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Premier photo award for Goldblatt

Premier photo award for Goldblatt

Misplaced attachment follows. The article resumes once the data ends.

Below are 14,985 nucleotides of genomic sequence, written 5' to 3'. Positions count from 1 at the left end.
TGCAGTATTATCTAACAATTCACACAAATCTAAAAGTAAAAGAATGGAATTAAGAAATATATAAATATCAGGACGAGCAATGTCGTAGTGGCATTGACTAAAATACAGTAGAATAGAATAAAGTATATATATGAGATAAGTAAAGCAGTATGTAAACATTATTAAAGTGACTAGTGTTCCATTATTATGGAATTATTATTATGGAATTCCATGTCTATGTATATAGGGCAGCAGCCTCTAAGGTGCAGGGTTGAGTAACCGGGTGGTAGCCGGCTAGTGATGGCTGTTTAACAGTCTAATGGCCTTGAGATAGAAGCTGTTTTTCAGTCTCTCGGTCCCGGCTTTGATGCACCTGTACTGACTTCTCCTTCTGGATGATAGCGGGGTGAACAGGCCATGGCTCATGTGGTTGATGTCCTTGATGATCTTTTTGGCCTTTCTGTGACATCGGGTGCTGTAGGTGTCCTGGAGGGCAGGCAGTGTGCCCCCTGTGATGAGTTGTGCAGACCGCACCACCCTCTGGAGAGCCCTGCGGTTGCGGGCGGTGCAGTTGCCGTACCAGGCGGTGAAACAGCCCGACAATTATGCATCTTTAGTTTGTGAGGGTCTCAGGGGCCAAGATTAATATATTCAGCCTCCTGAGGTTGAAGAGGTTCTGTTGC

first_img9 March 2006South African David Goldblatt has been named the recipient of the 2006 Hasselblad Foundation International Award in Photography, the most important photographic prize in the world.The award, announced on Wednesday, comes with US$70 000 (about R420 000) and a gold medal. It will be presented at a ceremony in Goteborg, Sweden in November. A new exhibition of Goldblatt’s work, curated and organised by the Hasselblad Centre, will open at the same time.“David Goldblatt’s work is a life-long observation of the social and political developments within South African society,” the foundation says in its citation for the award.“His interest in the violent history of his country, and his awareness of the symbolic significance of architecture, form an extraordinary statement both personal and sociopolitical.“His acute historical and political perception provides a sense of the texture of daily life, and an important piece of missing information regarding life under apartheid in South Africa.”Major achievementsThe 26-year-old Hasselblad award is presented to “a photographer recognised for major achievements” – someone who has made a pioneering achievement in photography, who has had a decisive impact on younger photographers, or who has implemented internationally significant photographic projects.Every year, the foundation’s board of directors appoints an award committee of nationally and internationally prominent experts in photography. The committee nominates three candidates, and the final decision is made by the board.Goldblatt photographed South Africa for over 50 years, “exploring with a critical view the context in which evolve both the life of its people and the construction of its landscape,” the Hasselblad Foundation says.His photographs have been exhibited in Europe, the US, Australia and South Africa, and form part of collections in world-class museums such as the South African National Gallery, the Bibliotheque Nationale in Paris, London’s Victoria and Albert Museum, the New York Museum of Modern Art, and the Museum of Contemporary Art in Barcelona.“For Goldblatt, photography is an instrument that allows him to analyze the social and cultural structures of his country, making possible to sketch a documented and testimonial journey of the evolution of colonialism and apartheid,” the foundation says.Tolerance and antiracismDavid Goldblatt was born in 1930 in Randfontein near Johannesburg in South Africa, the son of Lithuanian parents who fled the persecution of Jews in the late 1800s. His parents were middle-class and moderately orthodox, and raised their children with an emphasis on tolerance and antiracism.His interest in photography began when he was at Krugersdorp High School, and continued while he studied commerce at university. He dreamed of becoming a magazine photographer. As a young man, he admired the great days of magazines such as Life, Look and Picture Post. After his father’s death in 1963 he sold the family business and took up photography full-time.Goldblatt is not so much interested in events, in the news, as he is in the observation of conditions in the society before they emerge in the form of events.“Behind each one of Goldblatt’s images there are several stories, most of them related to vital questions, which affect in a direct or tangential way the values by which the country moved and moves,” the foundation says.“Throughout his career, Goldblatt has been searching for a photograph that would discover, probe, reveal or clarify some of these values.”Silence of observation and analysisIn one of his first publications, On the Mines (1973), Goldblatt portrayed his environment, the people that lived near him, in his community, and who worked in the mines. At the height of apartheid, he published Some Afrikaners Photographed (1975), in which he explored the values of Afrikaner nationalist culture.In the early 1970s Goldblatt photographed the townships Soweto, Transkei and Pageview, analysing daily life under apartheid. “Little by little, the cartography of the different social and political realities of the country took on a very personal shape,” the foundation says, “in agreement with his particular way of conceiving the social use of photography; which avoided the stridency of protest to focus on the silence of observation and analysis.”In the 1980s Goldblatt photographed migrant workers on their daily bus ride from the apartheid “homeland” of KwaNdebele to Pretoria and back. Many of them travelled eight hours every day to get to work and return home.Images of packed and sleeping bodies on the bus, with faces worn by tiredness, were published in 1989 with the title The Transported of KwaNdebele. The book reveals the almost banal daily evil of apartheid, under which black people in supposedly independent tribal homelands, which were anything but independent, had to endure great hardship in going to the “white” cities to earn a living.The meaning of buildings“One of the most outstanding features of the work of Goldblatt is his ability to discover the plights of a society by observing its constructions and its landscape,” the foundation says.Over his career, Goldblatt has travelled South Africa, photographing the architecture that reveals the ideology of its purpose and creators. His images of houses, governmental buildings, public housing, churches, monuments, ornamental elements and settlements all reveal the historical values of South African society.Since 1999 Goldblatt has examined the various aspects of the post-apartheid society in colour photography.“His renewed interest in the elements of the construction of the South African landscape that reveal the complexities of this country continues to be the driving force of his work,” the Hasselblad Foundation says.SAinfo reporterWould you like to use this article in your publication or on your website? See: Using SAinfo materiallast_img read more